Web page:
How Treynor can help to get your port­fo­lio into shape

Finweek English Edition - - MARKETPLACE - Editorial@fin­week.co.za Schalk Louw is a port­fo­lio man­ager at PSG Wealth.

in­vest­ments and risk have been com­pared to many things, but the one thing that will surely get en­thu­si­asts’ blood flow­ing, is com­par­ing in­vest­ment risk to cricket. Why? On one side, you find play­ers like Chris Gayle who can score 200 runs from only a few balls, only to be taken out the next day af­ter one or two overs with fewer than 10 runs. Then there’s the typ­i­cal five-day bats­man, who can spend an en­tire day dil­ly­dal­ly­ing in front of the wick­ets to score a measly 50 runs.

In my opin­ion, Hashim Amla rep­re­sents the per­fect bal­ance. While giv­ing us the im­pres­sion that he is a slow bats­man, he is ac­tu­ally the bats­man who scored the fastest 20 cen­turies. He has a hit rate of 89%, and 45% of his ODI runs were scored through bound­aries.

It’s easy to com­pare his reg­u­lar high scores to what we call stan­dard de­vi­a­tion in an in­vest­ment. The higher the stan­dard de­vi­a­tion, the riskier the in­vest­ment. A lower stan­dard de­vi­a­tion not only low­ers in­vest­ment risk, but also means that the bats­man isn’t al­ways bowled out early in the game.

Apart from stan­dard de­vi­a­tion, one of the many risk ra­tios one can use to show what re­turns should be for the risk that must be taken is the Treynor ra­tio.

The Treynor ra­tio is used to eval­u­ate the per­for­mance of dif­fer­ent ac­tively man­aged funds by mea­sur­ing the re­turns on these in­vest­ments ver­sus the risk. The higher this ra­tio, the bet­ter the fund’s per­for­mance rel­a­tive to the amount of in­vest­ment risk in­volved. Put dif­fer­ently, a higher ra­tio means that in­vestors re­ceived a higher re­turn on their in­vest­ments than they “should have”, for the risk they took on.

Be­fore we look at the Treynor ra­tio, it is im­por­tant to un­der­stand the con­cepts of mar­ket and com­pany-spe­cific risk, as well as the Beta of a fund.

Mar­ket risk is the risk as­so­ci­ated with cer­tain eco­nomic fac­tors in the mar­ket. In­vestors usu­ally have very lit­tle con­trol over this. When look­ing at the great correction of 2008, it didn’t mat­ter how well di­ver­si­fied in­vestors were – the mo­ment the mar­ket started to re­act to bad news, com­pa­nies (shares) started to suf­fer. Com­pany-spe­cific risk is the risk as­so­ci­ated with a spe­cific com­pany or share. This risk can usu­ally be low­ered by means of diver­si­fi­ca­tion. The Beta of an in­vest­ment mea­sures the mar­ket risk of the in­vest­ment, and to which ex­tent in­vest­ment re­turns move with the mar­ket.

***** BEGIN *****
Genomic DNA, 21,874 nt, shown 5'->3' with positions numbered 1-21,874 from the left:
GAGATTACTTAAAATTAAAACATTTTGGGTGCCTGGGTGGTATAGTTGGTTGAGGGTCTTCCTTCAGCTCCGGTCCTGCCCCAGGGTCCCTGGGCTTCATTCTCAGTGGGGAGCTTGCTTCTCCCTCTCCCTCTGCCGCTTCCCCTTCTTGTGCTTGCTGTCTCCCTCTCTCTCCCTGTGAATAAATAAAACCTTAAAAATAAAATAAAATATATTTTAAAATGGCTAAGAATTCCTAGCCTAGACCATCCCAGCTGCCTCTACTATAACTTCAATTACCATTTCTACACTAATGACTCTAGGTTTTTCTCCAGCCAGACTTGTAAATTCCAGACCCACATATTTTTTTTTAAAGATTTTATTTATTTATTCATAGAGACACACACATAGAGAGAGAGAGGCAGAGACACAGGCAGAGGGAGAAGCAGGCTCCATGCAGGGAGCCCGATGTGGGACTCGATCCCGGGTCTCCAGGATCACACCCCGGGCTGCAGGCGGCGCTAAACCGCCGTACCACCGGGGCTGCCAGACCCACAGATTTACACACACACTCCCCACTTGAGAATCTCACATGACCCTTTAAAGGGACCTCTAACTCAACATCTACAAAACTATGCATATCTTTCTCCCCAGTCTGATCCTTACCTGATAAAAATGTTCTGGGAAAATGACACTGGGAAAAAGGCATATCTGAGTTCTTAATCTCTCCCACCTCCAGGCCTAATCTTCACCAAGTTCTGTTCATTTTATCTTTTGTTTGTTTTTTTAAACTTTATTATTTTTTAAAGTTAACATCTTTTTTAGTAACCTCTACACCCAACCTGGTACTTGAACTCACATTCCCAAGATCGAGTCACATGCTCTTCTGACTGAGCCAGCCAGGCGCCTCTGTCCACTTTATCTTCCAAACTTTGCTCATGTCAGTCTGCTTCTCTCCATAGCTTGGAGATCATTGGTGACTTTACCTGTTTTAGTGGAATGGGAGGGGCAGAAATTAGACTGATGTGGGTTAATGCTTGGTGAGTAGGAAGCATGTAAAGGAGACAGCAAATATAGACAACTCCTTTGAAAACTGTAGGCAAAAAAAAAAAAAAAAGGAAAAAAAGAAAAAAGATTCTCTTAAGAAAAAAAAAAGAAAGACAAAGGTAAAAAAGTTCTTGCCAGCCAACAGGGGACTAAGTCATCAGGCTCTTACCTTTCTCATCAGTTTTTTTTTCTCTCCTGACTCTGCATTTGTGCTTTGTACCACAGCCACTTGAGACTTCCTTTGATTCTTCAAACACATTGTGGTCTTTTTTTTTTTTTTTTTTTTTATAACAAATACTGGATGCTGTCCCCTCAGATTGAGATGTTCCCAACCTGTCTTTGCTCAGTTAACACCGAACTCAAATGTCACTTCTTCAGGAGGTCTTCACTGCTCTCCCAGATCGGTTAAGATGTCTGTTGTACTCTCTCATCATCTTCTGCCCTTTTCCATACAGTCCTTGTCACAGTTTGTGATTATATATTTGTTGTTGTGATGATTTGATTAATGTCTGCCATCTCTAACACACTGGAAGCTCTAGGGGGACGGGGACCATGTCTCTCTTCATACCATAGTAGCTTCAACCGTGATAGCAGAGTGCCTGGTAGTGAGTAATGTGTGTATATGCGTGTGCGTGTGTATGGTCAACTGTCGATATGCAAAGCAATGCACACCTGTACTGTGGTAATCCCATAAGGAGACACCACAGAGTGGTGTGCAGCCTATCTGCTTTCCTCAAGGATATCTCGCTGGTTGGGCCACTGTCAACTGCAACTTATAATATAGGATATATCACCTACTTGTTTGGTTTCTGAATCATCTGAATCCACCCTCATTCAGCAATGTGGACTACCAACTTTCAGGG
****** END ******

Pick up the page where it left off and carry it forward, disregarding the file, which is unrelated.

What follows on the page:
The Treynor ra­tio is cal­cu­lated by sub­tract­ing risk-free re­turns (such as those from the money mar­ket) from in­vest­ment re­turns, and then con­sid­er­ing this in terms of the in­vest­ment’s Beta. The re­sult is re­turns per unit of mar­ket risk, as op­posed to to­tal risk.

This ra­tio can be used to com­pare dif­fer­ent “bats­men”. When ap­ply­ing the Treynor to lo­cal Gen­eral Shares unit trusts (ex­clud­ing Funds of Funds) over the past five years, you will see that the five funds be­low stand out as the ‘in shape’ play­ers over this pe­riod. They are: 1. PSG Eq­uity 2. 36ONE BCI Eq­uity 3. Aylett Eq­uity Pre­scient 4. Ned­group In­vest­ments Pri­vate Wealth Core

Eq­uity Fund 5. 27Four Shariah Ac­tive Eq­uity Pre­scient

Of course, you can­not use his­tor­i­cal data to pre­dict fu­ture re­turns any more than you can pre­dict who will be scor­ing a cen­tury in the next Proteas match. How­ever, if you had in­vested 20% in each of these funds for these five years your re­turns would have been no­tice­ably higher than the FTSE/JSE All Share In­dex at a lower av­er­age stan­dard de­vi­a­tion.

By com­bin­ing the five high­est Treynor funds, their top-10 share­hold­ing (sorted by weight) as at the end of March 2017 would have looked like this (please note that these 10 shares make up more than a third of their to­tal funds): 1. Naspers 2. Sa­sol 3. ADvTECH 4. An­glo Amer­i­can 5. Stan­dard Bank 6. Dis­cov­ery Health 7. Stein­hoff 8. Bri­tish Amer­i­can To­bacco Com­pany 9. AECI 10. Old Mu­tual

Al­though no one may know what the mar­kets will bring to­mor­row, I know that when com­pil­ing my in­vest­ment port­fo­lio, I would def­i­nitely choose the “in shape” play­ers.

Apart from stan­dard de­vi­a­tion, one of the many risk ra­tios one can use to show what re­turns should be for the risk that must be taken is the Treynor ra­tio.

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